Coastal walking on Flinders Island | Andrew Bain
The edited article below was written by Andrew Bain for Traveller who was a guest on the Flinders Island Walking Adventure. You can read his full Flinders Island experience here.
The bar has been set high. "I reckon this is the best bit of coastal walking I've seen anywhere in the world," says guide Ben as he outlines the day ahead on a map.
It's a day that will see us rounding rocky, ocean-beaten shores on the west coast of Tasmania's Flinders Island. The scoured granite cliffs of Mount Killiecrankie will tower overhead, boulders will balance on boulders in defiance of gravity, and there will be a beach that might have been transplanted from a Thai island.
It could indeed be one of the most beautiful coastal walks in the world, but then again it might not even be the most beautiful walk on Flinders Island.
Propped like a barrier at one end of Bass Strait, Flinders Island is a striking piece of the land bridge that once joined Tasmania to mainland Australia.
Framed in beaches, with mountains seeming to bubble up from its shores, it's the largest island in Bass Strait – twice the size of Singapore – and yet it's home to fewer than 1000 people.
This emptiness is one of the island's greatest attractions, and the hiking potential is massive and, until recently, largely untapped.
It has a disproportionate number of Tasmania's listed 60 Great Short Walks – three are on Flinders – and at least three adventure-travel companies have recently started hiking tours to the island.
It's our second day on the island as we set out around the toes of Mount Killiecrankie with Ben's promise sounding in my ears. It's not the only noise here though, as relentless winds screech ashore on this island that straddles the line of the notorious Roaring Forties.
We set out walking this day from the Dock, a gloriously empty bay that could fill postcard stands with its cinematic landscape of rock spires rising from the beach. Highest of all is Mount Killiecrankie.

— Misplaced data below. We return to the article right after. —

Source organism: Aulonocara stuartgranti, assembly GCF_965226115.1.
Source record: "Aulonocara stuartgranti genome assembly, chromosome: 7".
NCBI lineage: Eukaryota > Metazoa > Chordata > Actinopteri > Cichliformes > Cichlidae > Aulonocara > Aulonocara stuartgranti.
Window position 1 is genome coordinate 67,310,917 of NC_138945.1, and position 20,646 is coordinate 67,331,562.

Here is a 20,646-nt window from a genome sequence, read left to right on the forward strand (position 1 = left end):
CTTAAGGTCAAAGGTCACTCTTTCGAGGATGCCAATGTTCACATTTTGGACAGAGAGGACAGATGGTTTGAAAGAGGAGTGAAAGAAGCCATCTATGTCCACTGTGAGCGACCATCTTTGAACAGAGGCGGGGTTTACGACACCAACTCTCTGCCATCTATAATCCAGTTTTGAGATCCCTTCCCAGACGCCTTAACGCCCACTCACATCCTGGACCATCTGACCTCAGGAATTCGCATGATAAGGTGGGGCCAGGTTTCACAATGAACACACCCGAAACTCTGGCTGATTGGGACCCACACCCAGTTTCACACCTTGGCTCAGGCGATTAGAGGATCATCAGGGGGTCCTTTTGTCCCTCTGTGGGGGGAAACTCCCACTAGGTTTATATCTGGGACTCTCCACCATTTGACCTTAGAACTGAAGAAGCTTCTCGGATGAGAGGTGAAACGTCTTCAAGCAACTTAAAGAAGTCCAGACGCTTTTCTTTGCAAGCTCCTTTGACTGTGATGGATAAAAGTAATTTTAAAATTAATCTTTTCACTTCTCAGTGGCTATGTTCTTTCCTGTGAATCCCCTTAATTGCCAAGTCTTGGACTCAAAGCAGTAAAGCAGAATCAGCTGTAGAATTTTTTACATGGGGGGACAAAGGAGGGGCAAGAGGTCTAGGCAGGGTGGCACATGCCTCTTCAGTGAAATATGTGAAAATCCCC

There are rocks sliced like toast, great walls of pitted granite, and lichen-smeared rocks textured and coloured like the rind of an orange. The greatest surprise comes as we round the bend into Killicrankie Bay.
Suddenly, gnawed into this violently rocky landscape is Stacky's Bight, a protected cove nestled into the base of the cliffs below the track.
We descend to the sands for lunch and a swim in the crystalline waters. A limestone arch splits the cove into two gorgeous beaches.
The sand is almost the colour of butter, and the well-named Old Man's Head rock tower peeps up behind to complete a perfect picture. It could easily be some tropical paradise, if you ignore the water temperature.
To contest Ben's claim about world-topping coastal walking, we need only head a few kilometres south, where another day we set out on foot for Castle Rock, one of Tasmania's Great Short Walks.
Most of this walk is trackless, for the pure fact that most of it is along beaches – a succession of sandy strips partitioned by dramatic granite headlands. It's hard to imagine more beautiful beaches and yet, except for our group of hikers, they're entirely empty.
Marshall Beach is also our approach to camp. Tucked among scrub behind the beach, Tasmanian Expeditions has created a semi-permanent campsite. One step short of glamping, it's still a far cry from a standard pitch-your-own camp.
Tents sit on wooden platforms, with enough room to stand up inside, and each tent contains comfortable stretcher beds. The camp shower is outdoor, using solar-heated bags, and the entire camp is framed around a kitchen tent where guides barbecue up high-quality meals sourcing as much local produce as possible – this trip we dine on the likes of salmon fillet with lemon and garlic, and chicken marinated with lemon thyme.
Each morning we drive to a new location and a new walk – trails are never hard to find since the long-distance Flinders Trail runs around the circumference of the island.
This particular evening, after wandering in from Castle Rock, we also drive out to nearby Wybalenna for a reminder that not everything on Flinders Island has always been about beauty. There was also cultural brutality.
In 1834, 135 Tasmanian Aboriginal people were rounded up and sent to this wind-blasted headland. By the time they were shifted to Oyster Cove 13 years later, only 47 had survived the attempt to "civilise" them.
What remains today is Wybalenna's red-brick chapel, sitting alone in grassland beside a cemetery of unmarked Aboriginal graves (and the graves of a few early European settlers).
Down the slopes beside Wybalenna is Lilies Bay, where both the pylons of an abandoned jetty and the distant tall tips of the Strzelecki Peaks, Flinders Island's highest mountains, spear out of the sea.
As I stand on its shores, a large ray glides away, and a lone dolphin surfaces and disappears a few hundred metres out to sea. It's pretty much the perfect end to a hiking day.
Read Andrew Baine's full account at traveller.com.au